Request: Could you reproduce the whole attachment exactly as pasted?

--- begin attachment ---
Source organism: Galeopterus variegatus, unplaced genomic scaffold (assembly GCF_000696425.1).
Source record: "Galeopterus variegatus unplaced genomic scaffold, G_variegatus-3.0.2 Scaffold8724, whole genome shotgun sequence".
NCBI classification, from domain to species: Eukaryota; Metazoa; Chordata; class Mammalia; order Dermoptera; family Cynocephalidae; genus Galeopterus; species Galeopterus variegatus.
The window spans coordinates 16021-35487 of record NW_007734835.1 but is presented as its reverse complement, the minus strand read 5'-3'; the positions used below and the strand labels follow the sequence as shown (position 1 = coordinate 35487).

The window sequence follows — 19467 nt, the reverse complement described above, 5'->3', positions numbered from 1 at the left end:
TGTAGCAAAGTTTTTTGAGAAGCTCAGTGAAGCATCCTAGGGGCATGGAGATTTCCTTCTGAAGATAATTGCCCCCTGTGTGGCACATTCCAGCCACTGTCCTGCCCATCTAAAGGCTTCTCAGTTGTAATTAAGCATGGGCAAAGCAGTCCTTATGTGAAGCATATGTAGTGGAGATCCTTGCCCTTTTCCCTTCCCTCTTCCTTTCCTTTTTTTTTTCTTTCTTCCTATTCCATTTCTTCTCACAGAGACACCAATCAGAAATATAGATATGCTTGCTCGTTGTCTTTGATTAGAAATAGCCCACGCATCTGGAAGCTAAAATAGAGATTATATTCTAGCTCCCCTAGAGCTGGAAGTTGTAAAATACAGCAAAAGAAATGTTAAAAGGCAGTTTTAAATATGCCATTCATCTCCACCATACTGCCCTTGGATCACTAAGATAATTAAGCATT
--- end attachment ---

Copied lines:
Source organism: Galeopterus variegatus, unplaced genomic scaffold (assembly GCF_000696425.1).
Source record: "Galeopterus variegatus unplaced genomic scaffold, G_variegatus-3.0.2 Scaffold8724, whole genome shotgun sequence".
NCBI classification, from domain to species: Eukaryota; Metazoa; Chordata; class Mammalia; order Dermoptera; family Cynocephalidae; genus Galeopterus; species Galeopterus variegatus.
The window spans coordinates 16021-35487 of record NW_007734835.1 but is presented as its reverse complement, the minus strand read 5'-3'; the positions used below and the strand labels follow the sequence as shown (position 1 = coordinate 35487).

The window sequence follows — 19467 nt, the reverse complement described above, 5'->3', positions numbered from 1 at the left end:
TGTAGCAAAGTTTTTTGAGAAGCTCAGTGAAGCATCCTAGGGGCATGGAGATTTCCTTCTGAAGATAATTGCCCCCTGTGTGGCACATTCCAGCCACTGTCCTGCCCATCTAAAGGCTTCTCAGTTGTAATTAAGCATGGGCAAAGCAGTCCTTATGTGAAGCATATGTAGTGGAGATCCTTGCCCTTTTCCCTTCCCTCTTCCTTTCCTTTTTTTTTTCTTTCTTCCTATTCCATTTCTTCTCACAGAGACACCAATCAGAAATATAGATATGCTTGCTCGTTGTCTTTGATTAGAAATAGCCCACGCATCTGGAAGCTAAAATAGAGATTATATTCTAGCTCCCCTAGAGCTGGAAGTTGTAAAATACAGCAAAAGAAATGTTAAAAGGCAGTTTTAAATATGCCATTCATCTCCACCATACTGCCCTTGGATCACTAAGATAATTAAGCATT